Moral disengagement and bullying behaviour

Moral disengagement and bullying behaviour

What was the aim of this research?

Bullying is a significant problem in schools and often results in a range of negative outcomes, such as anxiety and depression. It involves different types of behaviours such as physical (eg. being kicked), verbal (eg. being teased, called names), social (eg. rumours, negative gossip, mean facial expressions), or online (eg. cyber-bullying). This research was focussed on social bullying, which occurs when a child feels powerless to stop harmful behaviours that intentionally and repeatedly damage that child’s self-esteem and social status.

The first aim of this research was to examine whether moral disengagement occurs in social bullying. Moral disengagement occurs when students rationalise and justify their bullying behaviours. Young people monitor and evaluate their behaviour in terms of their own moral standards. Their self-worth is enhanced when they behave in line with their moral standards, while self-blaming occurs when they behave in a way that is inconsistent with their moral standards. Moral disengagement occurs when they are able to remove the blame even when their behaviour is not consistent with their morale standards. For example, an adolescent may justify excluding others by saying that it doesn’t really cause the person any harm. This process of disengaging from moral standards allows the adolescent to protect themself from negative feelings (eg. shame, guilt) associated with bullying.

The second aim of the research was to examine whether students who justify social bullying (by using moral disengagement) may promote these harmful behaviours within their very best friendship and whether this would be associated with increased social bullying. Previous research has shown that very best friends can influence their friend’s involvement in a range of aggressive behaviours.

How did we do it?

Seven hundred and ten adolescents (in grades 7 and 9) from eight Sydney high schools completed a survey at school. They were asked questions about social bullying (eg. “have you spread rumours about a kid?”) and moral disengagement (eg. “it is alright to spread rumours about someone who has said mean things about your family”). They were also asked to nominate their very best friend within their grade at their school, and then were asked questions about how positively they viewed this friendship (eg. my very best friend tells me I am good at things”). All adolescents had permission from their parents to complete the survey.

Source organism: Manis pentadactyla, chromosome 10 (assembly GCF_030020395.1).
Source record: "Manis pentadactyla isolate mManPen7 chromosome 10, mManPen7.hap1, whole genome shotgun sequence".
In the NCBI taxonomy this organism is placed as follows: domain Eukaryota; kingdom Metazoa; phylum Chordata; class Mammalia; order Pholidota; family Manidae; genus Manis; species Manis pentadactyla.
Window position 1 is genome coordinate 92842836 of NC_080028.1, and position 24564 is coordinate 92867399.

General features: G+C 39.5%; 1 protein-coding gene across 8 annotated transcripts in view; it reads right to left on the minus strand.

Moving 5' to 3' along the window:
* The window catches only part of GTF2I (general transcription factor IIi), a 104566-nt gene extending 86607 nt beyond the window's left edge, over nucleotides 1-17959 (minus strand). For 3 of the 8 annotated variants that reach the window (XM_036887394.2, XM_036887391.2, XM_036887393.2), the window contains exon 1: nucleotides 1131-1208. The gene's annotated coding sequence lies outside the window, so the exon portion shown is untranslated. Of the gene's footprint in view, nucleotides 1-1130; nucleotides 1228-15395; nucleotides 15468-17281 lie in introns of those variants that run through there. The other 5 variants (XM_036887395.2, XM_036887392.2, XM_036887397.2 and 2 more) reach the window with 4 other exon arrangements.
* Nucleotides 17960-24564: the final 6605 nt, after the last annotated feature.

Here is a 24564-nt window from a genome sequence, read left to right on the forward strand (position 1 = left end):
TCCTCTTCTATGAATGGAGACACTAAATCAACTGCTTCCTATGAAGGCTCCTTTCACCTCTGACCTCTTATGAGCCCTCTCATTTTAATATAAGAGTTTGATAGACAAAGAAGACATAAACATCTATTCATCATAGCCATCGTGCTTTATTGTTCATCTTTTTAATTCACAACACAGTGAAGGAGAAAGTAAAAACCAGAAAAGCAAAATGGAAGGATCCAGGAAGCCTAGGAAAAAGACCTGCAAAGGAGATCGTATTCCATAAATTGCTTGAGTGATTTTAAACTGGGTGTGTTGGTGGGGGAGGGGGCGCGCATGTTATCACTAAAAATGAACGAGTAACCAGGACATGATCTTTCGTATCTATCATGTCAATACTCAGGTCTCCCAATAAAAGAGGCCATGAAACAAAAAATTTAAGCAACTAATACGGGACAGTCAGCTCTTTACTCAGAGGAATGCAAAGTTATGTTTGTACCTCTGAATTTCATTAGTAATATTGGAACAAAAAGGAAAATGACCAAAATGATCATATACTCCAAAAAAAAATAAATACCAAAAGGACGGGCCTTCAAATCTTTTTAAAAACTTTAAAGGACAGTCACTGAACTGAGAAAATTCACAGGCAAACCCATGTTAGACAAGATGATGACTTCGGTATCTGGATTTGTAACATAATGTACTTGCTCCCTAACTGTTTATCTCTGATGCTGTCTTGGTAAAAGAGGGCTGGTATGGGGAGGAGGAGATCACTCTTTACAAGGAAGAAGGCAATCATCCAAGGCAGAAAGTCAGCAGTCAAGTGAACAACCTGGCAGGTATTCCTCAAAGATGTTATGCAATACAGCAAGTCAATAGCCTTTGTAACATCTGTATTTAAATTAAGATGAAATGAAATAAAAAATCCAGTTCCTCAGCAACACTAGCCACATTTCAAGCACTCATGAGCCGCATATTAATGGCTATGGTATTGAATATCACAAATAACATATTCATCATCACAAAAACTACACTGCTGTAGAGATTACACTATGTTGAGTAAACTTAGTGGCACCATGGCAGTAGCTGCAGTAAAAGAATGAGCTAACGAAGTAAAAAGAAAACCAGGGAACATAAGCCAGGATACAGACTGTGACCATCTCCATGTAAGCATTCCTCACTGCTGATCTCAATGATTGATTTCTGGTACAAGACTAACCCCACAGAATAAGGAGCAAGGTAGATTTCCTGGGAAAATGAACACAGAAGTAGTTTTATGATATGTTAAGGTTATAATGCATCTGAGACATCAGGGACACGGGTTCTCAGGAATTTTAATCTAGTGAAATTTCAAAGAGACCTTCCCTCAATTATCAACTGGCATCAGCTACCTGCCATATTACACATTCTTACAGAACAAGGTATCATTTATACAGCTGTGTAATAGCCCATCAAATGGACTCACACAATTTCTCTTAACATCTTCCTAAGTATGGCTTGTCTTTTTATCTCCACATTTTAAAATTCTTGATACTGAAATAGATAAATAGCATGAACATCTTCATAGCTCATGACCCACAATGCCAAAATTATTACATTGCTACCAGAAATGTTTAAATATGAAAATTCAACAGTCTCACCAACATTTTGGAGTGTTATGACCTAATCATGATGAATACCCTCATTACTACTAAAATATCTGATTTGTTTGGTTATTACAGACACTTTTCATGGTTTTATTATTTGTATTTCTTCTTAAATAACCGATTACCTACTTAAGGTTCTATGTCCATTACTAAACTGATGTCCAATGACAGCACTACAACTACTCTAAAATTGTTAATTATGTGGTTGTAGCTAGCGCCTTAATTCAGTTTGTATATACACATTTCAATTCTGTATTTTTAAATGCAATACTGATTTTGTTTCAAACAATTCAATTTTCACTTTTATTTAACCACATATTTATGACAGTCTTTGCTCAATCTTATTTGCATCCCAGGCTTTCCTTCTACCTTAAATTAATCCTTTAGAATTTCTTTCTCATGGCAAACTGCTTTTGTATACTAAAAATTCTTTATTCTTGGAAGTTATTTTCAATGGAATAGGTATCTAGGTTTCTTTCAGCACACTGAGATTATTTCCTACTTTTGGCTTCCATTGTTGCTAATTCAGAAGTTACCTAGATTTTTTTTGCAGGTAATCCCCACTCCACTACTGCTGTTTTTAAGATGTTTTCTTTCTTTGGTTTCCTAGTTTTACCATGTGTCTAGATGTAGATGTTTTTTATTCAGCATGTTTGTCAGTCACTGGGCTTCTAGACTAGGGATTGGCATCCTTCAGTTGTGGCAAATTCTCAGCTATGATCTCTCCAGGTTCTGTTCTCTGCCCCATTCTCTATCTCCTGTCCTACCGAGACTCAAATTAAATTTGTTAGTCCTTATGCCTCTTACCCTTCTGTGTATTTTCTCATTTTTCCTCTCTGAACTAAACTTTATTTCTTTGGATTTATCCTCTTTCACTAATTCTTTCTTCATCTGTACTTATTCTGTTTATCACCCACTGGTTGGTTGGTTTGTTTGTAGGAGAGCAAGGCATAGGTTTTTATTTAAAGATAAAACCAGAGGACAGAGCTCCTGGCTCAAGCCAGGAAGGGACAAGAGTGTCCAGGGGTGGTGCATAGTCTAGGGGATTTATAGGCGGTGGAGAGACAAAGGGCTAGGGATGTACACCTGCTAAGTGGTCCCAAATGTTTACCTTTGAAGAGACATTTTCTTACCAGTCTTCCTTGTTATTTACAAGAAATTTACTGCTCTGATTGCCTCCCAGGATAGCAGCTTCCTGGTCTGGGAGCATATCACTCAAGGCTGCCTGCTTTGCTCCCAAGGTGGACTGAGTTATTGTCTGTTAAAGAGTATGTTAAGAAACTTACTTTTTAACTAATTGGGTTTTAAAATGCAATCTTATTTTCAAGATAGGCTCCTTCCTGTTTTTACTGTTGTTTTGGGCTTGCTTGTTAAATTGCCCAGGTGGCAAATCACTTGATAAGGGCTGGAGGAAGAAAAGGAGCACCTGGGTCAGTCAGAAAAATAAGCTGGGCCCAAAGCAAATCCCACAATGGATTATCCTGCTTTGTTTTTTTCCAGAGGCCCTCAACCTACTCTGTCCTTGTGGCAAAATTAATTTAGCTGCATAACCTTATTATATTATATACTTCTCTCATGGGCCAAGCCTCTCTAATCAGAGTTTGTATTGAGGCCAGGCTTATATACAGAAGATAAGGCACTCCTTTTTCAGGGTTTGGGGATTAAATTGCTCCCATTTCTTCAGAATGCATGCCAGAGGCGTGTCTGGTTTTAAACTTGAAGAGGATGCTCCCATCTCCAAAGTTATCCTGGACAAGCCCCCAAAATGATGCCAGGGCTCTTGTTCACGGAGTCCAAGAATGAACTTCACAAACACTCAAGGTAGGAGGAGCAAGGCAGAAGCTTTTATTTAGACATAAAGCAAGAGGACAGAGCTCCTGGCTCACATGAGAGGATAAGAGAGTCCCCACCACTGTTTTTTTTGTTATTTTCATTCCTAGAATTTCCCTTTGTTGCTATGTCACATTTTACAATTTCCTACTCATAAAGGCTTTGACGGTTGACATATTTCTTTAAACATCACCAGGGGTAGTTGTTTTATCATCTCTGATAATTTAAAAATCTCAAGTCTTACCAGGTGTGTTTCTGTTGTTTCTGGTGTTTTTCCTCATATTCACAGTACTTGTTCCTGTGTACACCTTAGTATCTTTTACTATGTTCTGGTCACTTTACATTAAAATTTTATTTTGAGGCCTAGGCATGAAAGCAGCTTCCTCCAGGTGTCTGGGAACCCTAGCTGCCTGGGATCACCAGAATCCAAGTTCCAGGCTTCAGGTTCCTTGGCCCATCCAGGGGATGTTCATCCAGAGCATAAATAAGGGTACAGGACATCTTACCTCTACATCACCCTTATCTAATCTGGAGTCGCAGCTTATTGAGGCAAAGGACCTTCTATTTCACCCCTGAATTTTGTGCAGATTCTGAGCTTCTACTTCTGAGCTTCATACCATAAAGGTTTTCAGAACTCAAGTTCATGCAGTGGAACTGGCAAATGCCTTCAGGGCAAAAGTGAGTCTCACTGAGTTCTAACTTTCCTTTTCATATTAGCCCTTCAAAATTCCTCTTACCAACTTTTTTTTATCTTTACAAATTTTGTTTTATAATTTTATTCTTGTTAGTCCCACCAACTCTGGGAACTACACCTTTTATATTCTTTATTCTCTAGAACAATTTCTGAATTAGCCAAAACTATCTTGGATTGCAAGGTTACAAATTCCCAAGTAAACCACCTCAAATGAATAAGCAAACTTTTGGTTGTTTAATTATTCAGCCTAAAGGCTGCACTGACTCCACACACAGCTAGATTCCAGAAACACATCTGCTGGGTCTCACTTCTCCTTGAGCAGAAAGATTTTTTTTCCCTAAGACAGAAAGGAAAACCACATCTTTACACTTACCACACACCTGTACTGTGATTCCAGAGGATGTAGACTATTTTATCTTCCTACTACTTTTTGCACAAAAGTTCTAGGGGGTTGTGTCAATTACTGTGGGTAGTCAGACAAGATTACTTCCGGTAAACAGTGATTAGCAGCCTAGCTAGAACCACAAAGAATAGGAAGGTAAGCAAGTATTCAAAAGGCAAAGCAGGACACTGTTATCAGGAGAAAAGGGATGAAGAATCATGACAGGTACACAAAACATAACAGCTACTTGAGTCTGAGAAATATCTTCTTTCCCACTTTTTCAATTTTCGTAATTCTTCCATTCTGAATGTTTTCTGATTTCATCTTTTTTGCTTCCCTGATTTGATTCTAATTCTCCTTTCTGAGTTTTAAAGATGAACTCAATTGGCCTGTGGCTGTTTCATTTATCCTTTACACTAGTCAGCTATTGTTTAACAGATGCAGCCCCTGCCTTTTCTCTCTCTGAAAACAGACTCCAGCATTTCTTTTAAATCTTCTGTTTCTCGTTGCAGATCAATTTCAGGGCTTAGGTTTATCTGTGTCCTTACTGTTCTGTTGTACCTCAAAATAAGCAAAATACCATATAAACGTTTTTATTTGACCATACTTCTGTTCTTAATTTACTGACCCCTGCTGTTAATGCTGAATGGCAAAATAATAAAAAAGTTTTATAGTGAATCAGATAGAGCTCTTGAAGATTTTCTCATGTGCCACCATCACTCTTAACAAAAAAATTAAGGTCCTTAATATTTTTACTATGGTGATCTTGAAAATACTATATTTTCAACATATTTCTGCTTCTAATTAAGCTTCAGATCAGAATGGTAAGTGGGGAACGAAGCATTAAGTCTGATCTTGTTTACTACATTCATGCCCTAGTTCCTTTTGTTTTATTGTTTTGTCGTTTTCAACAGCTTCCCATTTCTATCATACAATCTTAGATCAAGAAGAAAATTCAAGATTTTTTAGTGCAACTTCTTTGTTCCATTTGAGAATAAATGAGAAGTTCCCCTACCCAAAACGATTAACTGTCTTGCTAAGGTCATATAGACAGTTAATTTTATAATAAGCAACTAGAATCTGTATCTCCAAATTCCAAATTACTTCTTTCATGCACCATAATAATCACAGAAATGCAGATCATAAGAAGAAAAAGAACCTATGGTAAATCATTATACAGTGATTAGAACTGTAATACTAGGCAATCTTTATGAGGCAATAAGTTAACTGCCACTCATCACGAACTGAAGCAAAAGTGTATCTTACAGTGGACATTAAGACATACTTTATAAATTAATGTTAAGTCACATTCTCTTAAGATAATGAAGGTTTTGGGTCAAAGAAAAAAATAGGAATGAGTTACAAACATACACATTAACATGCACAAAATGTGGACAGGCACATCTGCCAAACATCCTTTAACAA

What did we find?

We found that higher levels of moral disengagement were associated with increased social bullying. That is, adolescents who disengaged from their moral standards and justified immoral behaviour, were more likely to socially bully other adolescents. This is one of the first studies to show that moral disengagement is an important factor in social bullying situations.

We also found that the more one’s very best friend justified bullying (through moral disengagement), the more the adolescent was likely to socially bully others. We know from previous research that adolescents who bully can have very close friendships, and that these friendships can contain a lot of positive qualities, such as guidance, companionship, and caring. This study found that adolescents were influenced by their very best friend’s moral disengagement (or justification of bullying) and increased their social bullying, but only when the adolescent had a friendship characterised by these positive features.

What does this mean in practice?

While peer friendships are usually viewed as protecting against the negative effects of social bullying, this research suggests that these friendships can also foster social bullying. It is important for practitioners to address moral disengagement when working with adolescents who bully in social and other harmful ways.

Citation: Fitzpatrick, S., & Bussey. K. (2017). The role of moral disengagement on social bullying in dyadic very best friendships. Journal of School Violence. Advance online publication. doi: 10.1080/15388220.2017.1355810

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